AWT introduced layouts to an unsuspecting, and soon befuddled, programming audience. Most programmers had learned to lay out controls by using drag-and-drop GUI builders or by editing resource files; with AWT, they had to write code. After a time, Java IDEs began to incorporate custom layout managers that allowed developers to drag and drop controls, but early adopters had to do without GUI builders. More puzzling, however, was the “layout” abstraction itself; many programmers (read: Windows programmers) were accustomed to specifying exact locations and sizes for each control. Aside from screen resolution technicalities, developers knew all they needed to know about the target machines when building applications, so absolute positioning made absolute sense. However, the cross-platform nature of Java demanded the abstraction; Java applications could be running on a variety of operating systems, on a variety of hardware. Developers no longer knew enough about all the target machines: what fonts were available, how large a text box would be to fit text vertically, how many pixels the decoration of a button would occupy, and so forth. Layouts handled the relative positioning and sizing of controls; as programmers learned how to harness their power, enthusiasm for layouts quickly grew.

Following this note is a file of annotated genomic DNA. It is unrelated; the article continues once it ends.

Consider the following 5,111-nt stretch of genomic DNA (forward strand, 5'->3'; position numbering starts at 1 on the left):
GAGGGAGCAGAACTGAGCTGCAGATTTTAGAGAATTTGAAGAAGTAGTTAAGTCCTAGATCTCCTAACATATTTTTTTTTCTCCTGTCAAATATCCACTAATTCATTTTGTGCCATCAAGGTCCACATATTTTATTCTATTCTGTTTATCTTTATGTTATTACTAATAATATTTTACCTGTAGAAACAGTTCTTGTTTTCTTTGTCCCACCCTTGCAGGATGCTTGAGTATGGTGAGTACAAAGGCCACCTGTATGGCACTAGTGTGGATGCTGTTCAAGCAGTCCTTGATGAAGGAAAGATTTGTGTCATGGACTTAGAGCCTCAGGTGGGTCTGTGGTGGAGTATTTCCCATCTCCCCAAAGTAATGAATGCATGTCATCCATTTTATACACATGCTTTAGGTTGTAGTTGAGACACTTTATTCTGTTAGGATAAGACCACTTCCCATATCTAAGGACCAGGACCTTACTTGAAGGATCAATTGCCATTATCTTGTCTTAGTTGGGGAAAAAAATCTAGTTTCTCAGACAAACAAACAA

KeywordsLeft Edge Layout Data Private Control Java Package Public Class
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